Oletha Harris never went to camp when she was a child. Around Ninth and M streets NW, where she grew up in the 1950s, no one did.
"Nobody had any money, and nobody hardly knew what camp was," Mrs. Harris says. "My family didn't know what camp was all about."
But Oletha Harris and her six children certainly do. Her four oldest are all planning to attend camp this summer--at once--under our Send a Kid to Camp program.
According to officials of Family and Child Services, the agency that hopes to send 1,100 underprivileged Washington-area children to camp this summer, the Harrises hold the unofficial record for Most Campers From One Family.
They set the record last year when Geneva (now 14), Herman (11), Michelle (10) and Kadijah (almost 9) all left home for two weeks of swimming, hiking and what-have-you. This summer, the same four children plan to do it again.
In 1983, the Harrises expect to go one better. By then, 7-year-old Elijah will have attained the minimum age of 8. There's no doubt in the mind of any Harris about how Elijah will spend two weeks next summer.
But concentrating so much camping fun in one Washington family can't blot out the troubles the family faces, all day, every day.
Oletha Harris is on public assistance, which means the family has an income of only $550 a month. The six Harrises live in a battered, cramped two-bedroom house on F Street SE, in the middle of a housing project that is littered with newspapers, broken glass and discarded household appliances.
Young men stand on the corner of 51st and F, smoking marijuana and nipping from bottles of wine. According to D.C. government figures, more than half of the adult women living in the immediate neighborhood are on welfare. It is hardly the best environment in which to raise a child.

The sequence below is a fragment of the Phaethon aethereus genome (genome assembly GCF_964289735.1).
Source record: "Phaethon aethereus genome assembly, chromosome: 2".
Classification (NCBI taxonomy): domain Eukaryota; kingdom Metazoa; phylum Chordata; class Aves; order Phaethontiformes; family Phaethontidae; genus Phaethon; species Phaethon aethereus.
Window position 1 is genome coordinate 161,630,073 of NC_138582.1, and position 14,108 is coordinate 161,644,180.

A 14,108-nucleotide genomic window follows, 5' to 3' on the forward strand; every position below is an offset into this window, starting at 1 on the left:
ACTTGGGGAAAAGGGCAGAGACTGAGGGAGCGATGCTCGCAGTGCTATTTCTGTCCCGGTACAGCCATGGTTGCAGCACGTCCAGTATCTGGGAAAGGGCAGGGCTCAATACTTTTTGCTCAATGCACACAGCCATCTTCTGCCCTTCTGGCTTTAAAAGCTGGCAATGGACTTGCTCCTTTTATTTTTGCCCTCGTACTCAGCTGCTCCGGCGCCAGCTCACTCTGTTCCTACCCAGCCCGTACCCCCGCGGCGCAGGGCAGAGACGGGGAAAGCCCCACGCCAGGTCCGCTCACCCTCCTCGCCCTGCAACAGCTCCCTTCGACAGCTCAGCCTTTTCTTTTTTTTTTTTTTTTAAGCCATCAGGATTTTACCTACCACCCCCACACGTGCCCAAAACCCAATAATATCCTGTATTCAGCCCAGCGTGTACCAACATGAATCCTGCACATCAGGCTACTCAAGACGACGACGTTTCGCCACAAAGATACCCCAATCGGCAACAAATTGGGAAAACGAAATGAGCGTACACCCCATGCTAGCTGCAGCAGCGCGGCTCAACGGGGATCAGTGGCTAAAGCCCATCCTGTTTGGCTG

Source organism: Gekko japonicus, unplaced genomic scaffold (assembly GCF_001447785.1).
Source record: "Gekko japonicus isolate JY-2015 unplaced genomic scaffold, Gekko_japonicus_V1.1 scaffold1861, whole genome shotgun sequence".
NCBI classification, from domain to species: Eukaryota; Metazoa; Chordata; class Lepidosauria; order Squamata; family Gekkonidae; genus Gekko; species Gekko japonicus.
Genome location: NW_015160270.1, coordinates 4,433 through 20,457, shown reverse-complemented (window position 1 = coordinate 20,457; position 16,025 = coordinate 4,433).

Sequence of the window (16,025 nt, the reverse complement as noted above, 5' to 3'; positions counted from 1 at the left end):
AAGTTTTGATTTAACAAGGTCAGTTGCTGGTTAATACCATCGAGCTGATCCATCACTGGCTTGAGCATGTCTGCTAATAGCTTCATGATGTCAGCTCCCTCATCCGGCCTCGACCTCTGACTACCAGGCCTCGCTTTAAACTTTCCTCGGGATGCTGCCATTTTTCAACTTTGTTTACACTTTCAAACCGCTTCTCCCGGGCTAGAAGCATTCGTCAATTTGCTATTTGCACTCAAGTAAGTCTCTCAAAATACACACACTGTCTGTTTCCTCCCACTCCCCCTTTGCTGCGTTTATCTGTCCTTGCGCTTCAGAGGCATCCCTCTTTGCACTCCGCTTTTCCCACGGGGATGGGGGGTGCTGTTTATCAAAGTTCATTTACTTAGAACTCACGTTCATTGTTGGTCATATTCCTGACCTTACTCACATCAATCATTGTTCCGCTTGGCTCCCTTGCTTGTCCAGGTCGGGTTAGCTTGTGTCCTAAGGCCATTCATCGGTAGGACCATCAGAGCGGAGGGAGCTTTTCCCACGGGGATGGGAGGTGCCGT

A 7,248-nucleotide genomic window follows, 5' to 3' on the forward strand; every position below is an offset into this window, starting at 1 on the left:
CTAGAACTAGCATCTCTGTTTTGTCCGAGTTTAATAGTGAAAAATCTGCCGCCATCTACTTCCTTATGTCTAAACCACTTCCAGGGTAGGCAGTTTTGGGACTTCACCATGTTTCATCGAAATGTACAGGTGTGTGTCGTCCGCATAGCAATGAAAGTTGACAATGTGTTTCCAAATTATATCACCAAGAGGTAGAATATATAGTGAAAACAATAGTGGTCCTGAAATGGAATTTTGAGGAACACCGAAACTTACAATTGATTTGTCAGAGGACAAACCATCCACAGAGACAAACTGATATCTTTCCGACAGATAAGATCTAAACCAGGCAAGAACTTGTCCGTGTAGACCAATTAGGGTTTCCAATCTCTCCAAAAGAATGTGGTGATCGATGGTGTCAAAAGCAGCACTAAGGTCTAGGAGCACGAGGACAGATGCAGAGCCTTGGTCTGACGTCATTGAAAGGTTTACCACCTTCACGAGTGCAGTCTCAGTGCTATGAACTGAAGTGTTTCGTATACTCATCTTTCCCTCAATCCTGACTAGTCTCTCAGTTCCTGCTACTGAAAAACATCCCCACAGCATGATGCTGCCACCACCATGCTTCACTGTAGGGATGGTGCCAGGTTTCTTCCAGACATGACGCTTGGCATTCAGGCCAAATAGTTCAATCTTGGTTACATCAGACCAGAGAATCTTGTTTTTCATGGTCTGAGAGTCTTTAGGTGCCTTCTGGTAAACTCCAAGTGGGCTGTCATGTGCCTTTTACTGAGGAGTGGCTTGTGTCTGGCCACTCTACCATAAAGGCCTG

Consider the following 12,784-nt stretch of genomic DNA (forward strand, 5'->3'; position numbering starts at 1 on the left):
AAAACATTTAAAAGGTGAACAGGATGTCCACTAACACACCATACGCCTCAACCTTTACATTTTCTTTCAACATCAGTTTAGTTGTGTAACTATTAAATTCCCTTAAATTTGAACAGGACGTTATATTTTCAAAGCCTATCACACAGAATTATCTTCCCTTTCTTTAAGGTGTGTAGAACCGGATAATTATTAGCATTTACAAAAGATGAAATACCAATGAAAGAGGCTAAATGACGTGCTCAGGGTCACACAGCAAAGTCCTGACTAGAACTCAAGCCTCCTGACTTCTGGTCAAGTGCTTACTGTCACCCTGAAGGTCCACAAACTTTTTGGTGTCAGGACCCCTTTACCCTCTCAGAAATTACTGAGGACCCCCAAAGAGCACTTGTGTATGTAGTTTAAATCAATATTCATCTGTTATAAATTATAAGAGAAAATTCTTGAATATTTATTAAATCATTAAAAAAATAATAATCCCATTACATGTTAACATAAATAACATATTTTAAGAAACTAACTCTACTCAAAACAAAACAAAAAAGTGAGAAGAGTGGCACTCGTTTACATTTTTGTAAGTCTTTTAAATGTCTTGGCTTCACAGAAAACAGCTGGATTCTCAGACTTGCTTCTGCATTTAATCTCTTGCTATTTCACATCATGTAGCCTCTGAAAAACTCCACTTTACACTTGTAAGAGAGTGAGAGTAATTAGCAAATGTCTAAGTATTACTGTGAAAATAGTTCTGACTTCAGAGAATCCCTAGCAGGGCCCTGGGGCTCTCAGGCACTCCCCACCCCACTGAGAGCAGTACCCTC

A casual visitor might think it isn't the worst, either, to judge from the facility that's one block west of the Harrises' home.
A 5-year-old playground built by the city sits on top of a hill. It features basketball courts, swings, jungle gyms--most of what any child could want. Twenty D.C. neighborhoods that don't have such a facility would be delighted with it.
However, Oletha Harris says the apparent pluses of the playground are an illusion.
"I wouldn't let none of my children go up there unless I was with them," she said. "It's more dangerous up there than out on the street here. There's no supervision. And there's all the dope dealers and everything.
"That's why camp is important to my kids. They can have activities in a place where I know they'll be safe."
And the kids themselves? To them, camp will be a return to pleasant times they have trouble finding in Southeast Washington.
"At camp, you don't have to worry about nobody saying nothing about the way you do things," says Geneva Harris. "They all do that around here. It's not fun around here."
For Herman Harris, camp may bring a return to the glory of last summer, when he won seven achievement awards. That was seven more than he ever won around F Street, or at school.
There's educational value, too. "I didn't know how to swim before I went," Herman said. And now? "He'll go in the deep end this summer," his mother says.
For Michelle, the memory of a treasure hunt lingers. "We won last year," she said. She'd like to do it again.
Kadijah Harris is still talking about a turtle she saw in the Virginia woods last year. "I like camp," she says. "It's fun."
But without your help, no Harris can be sure of going. Neither can any of the rest of the children Family and Child Services has signed up.
We need about $100,000 to assure these children two weeks of growth and experience. If they go to camp, they will come back more well-rounded and more hopeful. That can't help but be beneficial to ourcommunity, now and down the road.
If you would like to help, please mail your gift, which is tax-deductible, to:
Bob Levey, The Washington Post, 1150 15th St. NW, Washington, D.C., 20071.